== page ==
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Ben Jones
Ben Jones, UK Lawyer
Category: Employment Law
Satisfied Customers: 47404
Experience:  Qualified Employment Solicitor - Please start your question with 'For Ben Jones'
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Jones: Ben, Me again. I'll be uploading my

Resolved Question:

For Ben Jones:
Hi Ben,
Me again. I'll be uploading my director's response to your letter in which he accepts my resignation.
That would mean he agrees to the reason, ie constructive dismissal doesn't it?
He goes on to say that during my notice period and afterward, I'm still bound by the terms and conditions, in my statement of terms (which were removed from my desk when my office was cleared in my absence), namely the confidentiality clause.
Surely though, none of it applies as he's accepted my resignation and my reason for it?
Maybe he just copied and pasted the standard response?
Not that I plan to contact every landlord of his, but if I happen to bump into a couple of them in morrisons whom I know well and throw my new venture into the conversation, can he take action?29/12/2015 05:23
Hi Ben,
My boss has emailed to say he will be contacting all of the local landlords in my area on their books tomorrow.
Am I allowed to ask what they are being contacted for and what they will be told?
As I'm not allowed to contact them it seems unfair that he can when there is no one else in the office tomorrow.
If I find out he has said untrue things about me like I've been sacked, what can I do?
That would seriously damage my reputation and future plans.
Kay
Submitted: 1 year ago.
Category: Employment Law
Expert:  Ben Jones replied 1 year ago.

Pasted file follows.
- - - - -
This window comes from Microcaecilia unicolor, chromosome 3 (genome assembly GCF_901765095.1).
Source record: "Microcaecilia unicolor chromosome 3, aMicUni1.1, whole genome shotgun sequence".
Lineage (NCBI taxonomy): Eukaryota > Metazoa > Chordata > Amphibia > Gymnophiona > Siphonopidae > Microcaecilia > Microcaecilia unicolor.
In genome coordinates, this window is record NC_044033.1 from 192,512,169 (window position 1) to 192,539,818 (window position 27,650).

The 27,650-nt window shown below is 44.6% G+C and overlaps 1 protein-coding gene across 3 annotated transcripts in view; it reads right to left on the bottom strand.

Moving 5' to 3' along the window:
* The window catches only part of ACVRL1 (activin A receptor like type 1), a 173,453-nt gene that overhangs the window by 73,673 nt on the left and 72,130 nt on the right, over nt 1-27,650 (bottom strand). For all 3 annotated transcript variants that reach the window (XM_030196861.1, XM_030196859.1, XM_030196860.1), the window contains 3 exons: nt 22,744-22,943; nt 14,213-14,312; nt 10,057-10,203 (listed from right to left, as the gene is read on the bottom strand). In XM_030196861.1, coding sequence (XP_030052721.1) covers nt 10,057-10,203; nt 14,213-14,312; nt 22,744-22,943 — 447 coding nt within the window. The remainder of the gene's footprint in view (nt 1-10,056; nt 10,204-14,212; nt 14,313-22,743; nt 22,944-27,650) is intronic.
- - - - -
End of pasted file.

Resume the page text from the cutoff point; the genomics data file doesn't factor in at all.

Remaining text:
Hello again, by accepting your resignation it does not mean that they accept the reasons for it – in fact an employer cannot refuse to accept your resignation so it does not matter whether they say they accept it or not. It is for a tribunal to determine if there is a constructive dismissal case, this is not determined by the employer’s acceptance of your resignation. However, if you are claiming constructive dismissal you are arguing that the employer has breached the contract first and as such it is no longer enforceable. This would also include any post-termination restrictions in it. I do think that it was just a standard response though. The enforceability of such restrictions is quite complex and depends on a number of factors. If you were to tell them of the new venture then it is potential poaching of clients. Non-solicitation covenants are there to prevent an employee from enticing away the customers of their ex-employer and as long as they are reasonable are the most commonly enforced type of restriction. Solicitation generally means “directly or indirectly requesting, persuading or encouraging clients of the former employer to transfer their business to their new employer". To be valid, the covenant should be restricted to customers with whom the employee had contact during a specified period before leaving. Other relevant factors may include the employee's level of seniority in the business, the extent of their role in securing new business and the length of similar restrictions in the employment contracts of competitors. As to the employer’s proposed contact with landlords, they do not have to tell you why they will contact them. However, if they say untrue things about you then it is potential defamation which you have legal protection over. I hope this has answered your query. I would be grateful if you could please take a second to leave a positive rating (3, 4 or 5 stars) as that is an important part of our process and recognises the time I have spent assisting you. If you need me to clarify anything before you go - please get back to me on here and I will assist further as best as I can. Thank you
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